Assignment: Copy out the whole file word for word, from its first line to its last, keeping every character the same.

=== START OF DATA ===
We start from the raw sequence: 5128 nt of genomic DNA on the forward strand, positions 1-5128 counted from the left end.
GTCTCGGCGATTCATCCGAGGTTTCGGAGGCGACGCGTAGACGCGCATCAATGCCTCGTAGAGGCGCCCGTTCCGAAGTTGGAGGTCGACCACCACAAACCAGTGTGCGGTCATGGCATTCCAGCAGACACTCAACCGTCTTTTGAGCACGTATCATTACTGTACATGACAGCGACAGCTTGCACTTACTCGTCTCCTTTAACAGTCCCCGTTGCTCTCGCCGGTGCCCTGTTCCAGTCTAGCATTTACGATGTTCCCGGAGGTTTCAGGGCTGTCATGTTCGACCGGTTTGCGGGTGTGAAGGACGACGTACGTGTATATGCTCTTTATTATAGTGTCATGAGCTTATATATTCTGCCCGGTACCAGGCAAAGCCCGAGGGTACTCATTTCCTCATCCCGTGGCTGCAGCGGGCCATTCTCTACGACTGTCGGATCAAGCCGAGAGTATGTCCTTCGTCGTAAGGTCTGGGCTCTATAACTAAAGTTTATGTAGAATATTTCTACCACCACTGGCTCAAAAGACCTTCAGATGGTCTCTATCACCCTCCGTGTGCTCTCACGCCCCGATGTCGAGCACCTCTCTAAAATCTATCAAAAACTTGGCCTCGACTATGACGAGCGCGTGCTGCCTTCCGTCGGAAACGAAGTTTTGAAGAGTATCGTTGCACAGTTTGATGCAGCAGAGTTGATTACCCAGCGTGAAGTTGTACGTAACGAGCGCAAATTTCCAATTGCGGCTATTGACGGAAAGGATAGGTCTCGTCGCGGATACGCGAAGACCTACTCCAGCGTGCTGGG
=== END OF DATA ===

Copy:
We start from the raw sequence: 5128 nt of genomic DNA on the forward strand, positions 1-5128 counted from the left end.
GTCTCGGCGATTCATCCGAGGTTTCGGAGGCGACGCGTAGACGCGCATCAATGCCTCGTAGAGGCGCCCGTTCCGAAGTTGGAGGTCGACCACCACAAACCAGTGTGCGGTCATGGCATTCCAGCAGACACTCAACCGTCTTTTGAGCACGTATCATTACTGTACATGACAGCGACAGCTTGCACTTACTCGTCTCCTTTAACAGTCCCCGTTGCTCTCGCCGGTGCCCTGTTCCAGTCTAGCATTTACGATGTTCCCGGAGGTTTCAGGGCTGTCATGTTCGACCGGTTTGCGGGTGTGAAGGACGACGTACGTGTATATGCTCTTTATTATAGTGTCATGAGCTTATATATTCTGCCCGGTACCAGGCAAAGCCCGAGGGTACTCATTTCCTCATCCCGTGGCTGCAGCGGGCCATTCTCTACGACTGTCGGATCAAGCCGAGAGTATGTCCTTCGTCGTAAGGTCTGGGCTCTATAACTAAAGTTTATGTAGAATATTTCTACCACCACTGGCTCAAAAGACCTTCAGATGGTCTCTATCACCCTCCGTGTGCTCTCACGCCCCGATGTCGAGCACCTCTCTAAAATCTATCAAAAACTTGGCCTCGACTATGACGAGCGCGTGCTGCCTTCCGTCGGAAACGAAGTTTTGAAGAGTATCGTTGCACAGTTTGATGCAGCAGAGTTGATTACCCAGCGTGAAGTTGTACGTAACGAGCGCAAATTTCCAATTGCGGCTATTGACGGAAAGGATAGGTCTCGTCGCGGATACGCGAAGACCTACTCCAGCGTGCTGGG